What is happening already in Bristol?

The old Bristol Tramways Carriage Company building at the junction of the A38 with Zetland Road, 1936. (Photo: Best of Bristol)

The report shows again why local decision-makers are poised to develop new proposals for mass transit lines, but points in a different direction from some current thinking in Bristol Council and the actual transport authority, the regional West of England Combined Authority, WECA.

Bristol’s recently re-elected mayor Marvin Rees reaffirmed during this year’s election campaign that that he saw underground sections – far more expensive than trams, especially new generation trams – as necessary in any new transport routes.

WECA, which is responsible for getting large projects approved by the Department for Transport, tends to emphasise new bus routes that rely on dedicated (no cars) ways to keep them reliable. But WECA’s new Labour mayor, Dan Norris, has been careful not to endorse Rees’s underground idea, though he hasn’t rejected it either. We don’t really know how this might play out because no-one knows what the actual draft plans are at the moment.

Somewhere, there is apparently a list of 19 options for mass transit schemes that the Department of Transport are considering, and which will form the basis of a more detailed bid for central government funding. We now need details of these options – and of route appraisals Rees has repeatedly referred to but never published – to be opened up to scrutiny. It’s going to be our transport system, and our money, so the least we can expect is for decision-makers to show their working.

It may be that the MBF report provides a basis for critiquing the Bristol City Council or WECA plans. Or it might  fit in with them neatly, or suggest a cheaper, faster way of achieving some of the same goals.

Before the election WECA committed to a formal consultation on “how mass transit can best connect the four areas within the West of England, and what routes and technologies may work best for our region”. There are no details of that yet, either, in spite of the Authority putting £1.5m into developing the case for mass transit investment. The consultation was originally set for this Summer, but WECA now says it will happen in “late 2021”.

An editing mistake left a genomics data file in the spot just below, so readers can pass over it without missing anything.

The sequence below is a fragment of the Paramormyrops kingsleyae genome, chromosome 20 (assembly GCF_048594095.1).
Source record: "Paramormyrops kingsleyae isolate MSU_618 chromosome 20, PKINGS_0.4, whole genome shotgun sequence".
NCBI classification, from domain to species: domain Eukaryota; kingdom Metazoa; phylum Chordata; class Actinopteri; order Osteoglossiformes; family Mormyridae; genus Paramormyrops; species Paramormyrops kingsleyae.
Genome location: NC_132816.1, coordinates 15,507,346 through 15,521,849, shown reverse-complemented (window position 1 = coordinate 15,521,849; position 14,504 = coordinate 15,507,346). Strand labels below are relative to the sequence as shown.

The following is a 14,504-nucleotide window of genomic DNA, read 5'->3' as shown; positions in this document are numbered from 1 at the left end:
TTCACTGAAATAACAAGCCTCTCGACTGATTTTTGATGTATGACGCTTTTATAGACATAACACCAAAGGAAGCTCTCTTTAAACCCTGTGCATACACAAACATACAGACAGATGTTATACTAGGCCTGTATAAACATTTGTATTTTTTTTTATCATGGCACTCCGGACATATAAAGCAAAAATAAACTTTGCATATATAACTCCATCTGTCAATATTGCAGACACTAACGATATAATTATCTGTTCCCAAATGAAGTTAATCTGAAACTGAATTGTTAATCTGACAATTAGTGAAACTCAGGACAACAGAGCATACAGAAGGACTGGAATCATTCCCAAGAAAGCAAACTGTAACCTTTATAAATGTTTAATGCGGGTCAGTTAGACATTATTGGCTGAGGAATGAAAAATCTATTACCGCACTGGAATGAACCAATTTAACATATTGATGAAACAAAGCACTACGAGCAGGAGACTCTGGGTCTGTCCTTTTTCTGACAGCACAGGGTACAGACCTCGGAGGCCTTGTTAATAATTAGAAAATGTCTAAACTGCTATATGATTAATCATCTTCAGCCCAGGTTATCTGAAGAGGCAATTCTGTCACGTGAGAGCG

MBF sees their report as an early contribution to this consultation. It is not a final answer to the mass transit question, and tram lines for mass transit will only yield their full benefits along with other transport schemes, especially traffic management and promotion of active travel. But it does point to one way forward that could produce a real transformation of how we get around, as it has in a host of other comparable cities. Why wait?

Read the full report and a summary here 

Jon Turney is a science writer in Bristol and a director of Zero West CIC, who are instigators of the Moving Bristol Forward Project along with Transport for Greater Bristol.

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  • MALCOLM ROBERTS says:

    This is Bristol where working for the collective good is very difficult because of deep political divisions. I worked on the Manchester Metro when work started in the 80s – look at that system now.

    It is correct to say that no obvious barriers to a new system exist and certainly the rolling stock can be lighter. What is needed is political will and finance.

    As for an underground — no chance.

    • John Calver says:

      I agree , I was a student in Newcastle late 70’s . The Metro was built , it transformed transport in the Region . Bristol is behind most major cities by 40 to 50 years . Time to start catching up . NOW

  • tony wilson says:

    I helped re-introduce trams into Dublin some twenty years ago, transforming that city’s transport system. There is is no excuse other than intransigence for not planning for trams in Bristol.